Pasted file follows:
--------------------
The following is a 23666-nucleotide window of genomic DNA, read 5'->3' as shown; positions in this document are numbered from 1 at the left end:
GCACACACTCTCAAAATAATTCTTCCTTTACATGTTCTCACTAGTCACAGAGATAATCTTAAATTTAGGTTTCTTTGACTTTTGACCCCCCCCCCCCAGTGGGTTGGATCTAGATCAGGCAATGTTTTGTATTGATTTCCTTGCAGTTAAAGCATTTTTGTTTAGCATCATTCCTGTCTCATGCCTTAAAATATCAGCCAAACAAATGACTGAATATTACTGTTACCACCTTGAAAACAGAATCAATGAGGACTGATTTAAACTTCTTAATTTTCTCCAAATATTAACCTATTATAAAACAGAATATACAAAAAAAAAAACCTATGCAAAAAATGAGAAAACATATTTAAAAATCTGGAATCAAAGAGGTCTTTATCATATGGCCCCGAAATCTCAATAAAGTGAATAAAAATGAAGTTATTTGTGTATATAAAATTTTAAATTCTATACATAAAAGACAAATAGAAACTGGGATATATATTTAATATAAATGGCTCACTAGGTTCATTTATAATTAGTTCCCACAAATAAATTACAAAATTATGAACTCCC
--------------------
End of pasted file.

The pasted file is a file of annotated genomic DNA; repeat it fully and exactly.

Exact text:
The following is a 23666-nucleotide window of genomic DNA, read 5'->3' as shown; positions in this document are numbered from 1 at the left end:
GCACACACTCTCAAAATAATTCTTCCTTTACATGTTCTCACTAGTCACAGAGATAATCTTAAATTTAGGTTTCTTTGACTTTTGACCCCCCCCCCCCAGTGGGTTGGATCTAGATCAGGCAATGTTTTGTATTGATTTCCTTGCAGTTAAAGCATTTTTGTTTAGCATCATTCCTGTCTCATGCCTTAAAATATCAGCCAAACAAATGACTGAATATTACTGTTACCACCTTGAAAACAGAATCAATGAGGACTGATTTAAACTTCTTAATTTTCTCCAAATATTAACCTATTATAAAACAGAATATACAAAAAAAAAAACCTATGCAAAAAATGAGAAAACATATTTAAAAATCTGGAATCAAAGAGGTCTTTATCATATGGCCCCGAAATCTCAATAAAGTGAATAAAAATGAAGTTATTTGTGTATATAAAATTTTAAATTCTATACATAAAAGACAAATAGAAACTGGGATATATATTTAATATAAATGGCTCACTAGGTTCATTTATAATTAGTTCCCACAAATAAATTACAAAATTATGAACTCCC